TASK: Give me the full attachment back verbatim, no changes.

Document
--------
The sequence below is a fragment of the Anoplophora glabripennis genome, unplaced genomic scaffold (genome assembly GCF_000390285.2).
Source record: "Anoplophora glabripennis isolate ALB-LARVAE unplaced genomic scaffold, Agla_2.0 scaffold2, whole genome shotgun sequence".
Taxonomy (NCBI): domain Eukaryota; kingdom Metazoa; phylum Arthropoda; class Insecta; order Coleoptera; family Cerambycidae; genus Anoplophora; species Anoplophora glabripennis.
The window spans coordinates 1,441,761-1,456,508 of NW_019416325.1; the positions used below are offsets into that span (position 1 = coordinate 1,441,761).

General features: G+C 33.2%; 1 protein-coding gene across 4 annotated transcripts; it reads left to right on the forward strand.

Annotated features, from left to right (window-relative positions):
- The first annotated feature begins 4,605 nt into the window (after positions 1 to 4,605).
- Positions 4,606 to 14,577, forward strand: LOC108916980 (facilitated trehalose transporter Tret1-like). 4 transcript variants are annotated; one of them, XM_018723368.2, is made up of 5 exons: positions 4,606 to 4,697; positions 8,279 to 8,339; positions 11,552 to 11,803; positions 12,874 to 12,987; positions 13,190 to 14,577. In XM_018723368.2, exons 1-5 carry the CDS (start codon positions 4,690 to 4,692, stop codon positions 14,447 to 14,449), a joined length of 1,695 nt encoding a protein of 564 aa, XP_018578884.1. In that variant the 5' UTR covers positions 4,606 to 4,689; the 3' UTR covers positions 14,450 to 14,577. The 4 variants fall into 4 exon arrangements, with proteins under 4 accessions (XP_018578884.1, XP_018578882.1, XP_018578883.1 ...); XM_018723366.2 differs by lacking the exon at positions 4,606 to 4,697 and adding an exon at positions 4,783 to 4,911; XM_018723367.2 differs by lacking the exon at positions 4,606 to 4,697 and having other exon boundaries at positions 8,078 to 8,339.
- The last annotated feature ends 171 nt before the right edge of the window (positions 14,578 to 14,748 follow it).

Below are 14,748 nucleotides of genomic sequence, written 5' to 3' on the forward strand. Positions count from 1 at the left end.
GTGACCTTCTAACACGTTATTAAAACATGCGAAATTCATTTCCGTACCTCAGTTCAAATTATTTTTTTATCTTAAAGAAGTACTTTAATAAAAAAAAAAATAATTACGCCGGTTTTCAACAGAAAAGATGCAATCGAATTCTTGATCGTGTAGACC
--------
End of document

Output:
The sequence below is a fragment of the Anoplophora glabripennis genome, unplaced genomic scaffold (genome assembly GCF_000390285.2).
Source record: "Anoplophora glabripennis isolate ALB-LARVAE unplaced genomic scaffold, Agla_2.0 scaffold2, whole genome shotgun sequence".
Taxonomy (NCBI): domain Eukaryota; kingdom Metazoa; phylum Arthropoda; class Insecta; order Coleoptera; family Cerambycidae; genus Anoplophora; species Anoplophora glabripennis.
The window spans coordinates 1,441,761-1,456,508 of NW_019416325.1; the positions used below are offsets into that span (position 1 = coordinate 1,441,761).

General features: G+C 33.2%; 1 protein-coding gene across 4 annotated transcripts; it reads left to right on the forward strand.

Annotated features, from left to right (window-relative positions):
- The first annotated feature begins 4,605 nt into the window (after positions 1 to 4,605).
- Positions 4,606 to 14,577, forward strand: LOC108916980 (facilitated trehalose transporter Tret1-like). 4 transcript variants are annotated; one of them, XM_018723368.2, is made up of 5 exons: positions 4,606 to 4,697; positions 8,279 to 8,339; positions 11,552 to 11,803; positions 12,874 to 12,987; positions 13,190 to 14,577. In XM_018723368.2, exons 1-5 carry the CDS (start codon positions 4,690 to 4,692, stop codon positions 14,447 to 14,449), a joined length of 1,695 nt encoding a protein of 564 aa, XP_018578884.1. In that variant the 5' UTR covers positions 4,606 to 4,689; the 3' UTR covers positions 14,450 to 14,577. The 4 variants fall into 4 exon arrangements, with proteins under 4 accessions (XP_018578884.1, XP_018578882.1, XP_018578883.1 ...); XM_018723366.2 differs by lacking the exon at positions 4,606 to 4,697 and adding an exon at positions 4,783 to 4,911; XM_018723367.2 differs by lacking the exon at positions 4,606 to 4,697 and having other exon boundaries at positions 8,078 to 8,339.
- The last annotated feature ends 171 nt before the right edge of the window (positions 14,578 to 14,748 follow it).

Below are 14,748 nucleotides of genomic sequence, written 5' to 3' on the forward strand. Positions count from 1 at the left end.
GTGACCTTCTAACACGTTATTAAAACATGCGAAATTCATTTCCGTACCTCAGTTCAAATTATTTTTTTATCTTAAAGAAGTACTTTAATAAAAAAAAAAATAATTACGCCGGTTTTCAACAGAAAAGATGCAATCGAATTCTTGATCGTGTAGACC